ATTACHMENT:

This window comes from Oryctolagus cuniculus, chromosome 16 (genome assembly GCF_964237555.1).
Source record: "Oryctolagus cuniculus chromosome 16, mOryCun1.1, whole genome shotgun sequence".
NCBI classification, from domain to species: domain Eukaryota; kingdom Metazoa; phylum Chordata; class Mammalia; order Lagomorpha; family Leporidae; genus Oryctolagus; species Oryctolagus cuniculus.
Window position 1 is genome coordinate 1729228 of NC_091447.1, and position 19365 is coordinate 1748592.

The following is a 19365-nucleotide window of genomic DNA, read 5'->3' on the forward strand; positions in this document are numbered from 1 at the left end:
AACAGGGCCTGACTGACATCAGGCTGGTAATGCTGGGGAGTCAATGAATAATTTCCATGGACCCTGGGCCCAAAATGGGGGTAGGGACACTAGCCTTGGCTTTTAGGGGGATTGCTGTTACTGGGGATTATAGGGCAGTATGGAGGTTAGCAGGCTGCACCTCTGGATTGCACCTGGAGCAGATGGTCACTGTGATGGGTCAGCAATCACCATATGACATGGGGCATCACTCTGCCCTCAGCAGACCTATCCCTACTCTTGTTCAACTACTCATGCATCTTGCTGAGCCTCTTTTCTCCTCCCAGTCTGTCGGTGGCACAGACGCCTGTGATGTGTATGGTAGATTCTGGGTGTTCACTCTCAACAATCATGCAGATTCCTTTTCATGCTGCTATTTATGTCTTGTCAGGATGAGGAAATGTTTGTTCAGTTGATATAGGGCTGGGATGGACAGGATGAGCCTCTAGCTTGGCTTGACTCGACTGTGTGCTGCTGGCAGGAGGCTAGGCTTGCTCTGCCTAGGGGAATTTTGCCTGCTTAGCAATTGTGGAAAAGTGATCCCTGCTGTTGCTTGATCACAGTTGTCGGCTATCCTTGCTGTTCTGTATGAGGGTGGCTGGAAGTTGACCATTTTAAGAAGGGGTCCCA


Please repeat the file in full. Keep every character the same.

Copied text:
This window comes from Oryctolagus cuniculus, chromosome 16 (genome assembly GCF_964237555.1).
Source record: "Oryctolagus cuniculus chromosome 16, mOryCun1.1, whole genome shotgun sequence".
NCBI classification, from domain to species: domain Eukaryota; kingdom Metazoa; phylum Chordata; class Mammalia; order Lagomorpha; family Leporidae; genus Oryctolagus; species Oryctolagus cuniculus.
Window position 1 is genome coordinate 1729228 of NC_091447.1, and position 19365 is coordinate 1748592.

The following is a 19365-nucleotide window of genomic DNA, read 5'->3' on the forward strand; positions in this document are numbered from 1 at the left end:
AACAGGGCCTGACTGACATCAGGCTGGTAATGCTGGGGAGTCAATGAATAATTTCCATGGACCCTGGGCCCAAAATGGGGGTAGGGACACTAGCCTTGGCTTTTAGGGGGATTGCTGTTACTGGGGATTATAGGGCAGTATGGAGGTTAGCAGGCTGCACCTCTGGATTGCACCTGGAGCAGATGGTCACTGTGATGGGTCAGCAATCACCATATGACATGGGGCATCACTCTGCCCTCAGCAGACCTATCCCTACTCTTGTTCAACTACTCATGCATCTTGCTGAGCCTCTTTTCTCCTCCCAGTCTGTCGGTGGCACAGACGCCTGTGATGTGTATGGTAGATTCTGGGTGTTCACTCTCAACAATCATGCAGATTCCTTTTCATGCTGCTATTTATGTCTTGTCAGGATGAGGAAATGTTTGTTCAGTTGATATAGGGCTGGGATGGACAGGATGAGCCTCTAGCTTGGCTTGACTCGACTGTGTGCTGCTGGCAGGAGGCTAGGCTTGCTCTGCCTAGGGGAATTTTGCCTGCTTAGCAATTGTGGAAAAGTGATCCCTGCTGTTGCTTGATCACAGTTGTCGGCTATCCTTGCTGTTCTGTATGAGGGTGGCTGGAAGTTGACCATTTTAAGAAGGGGTCCCA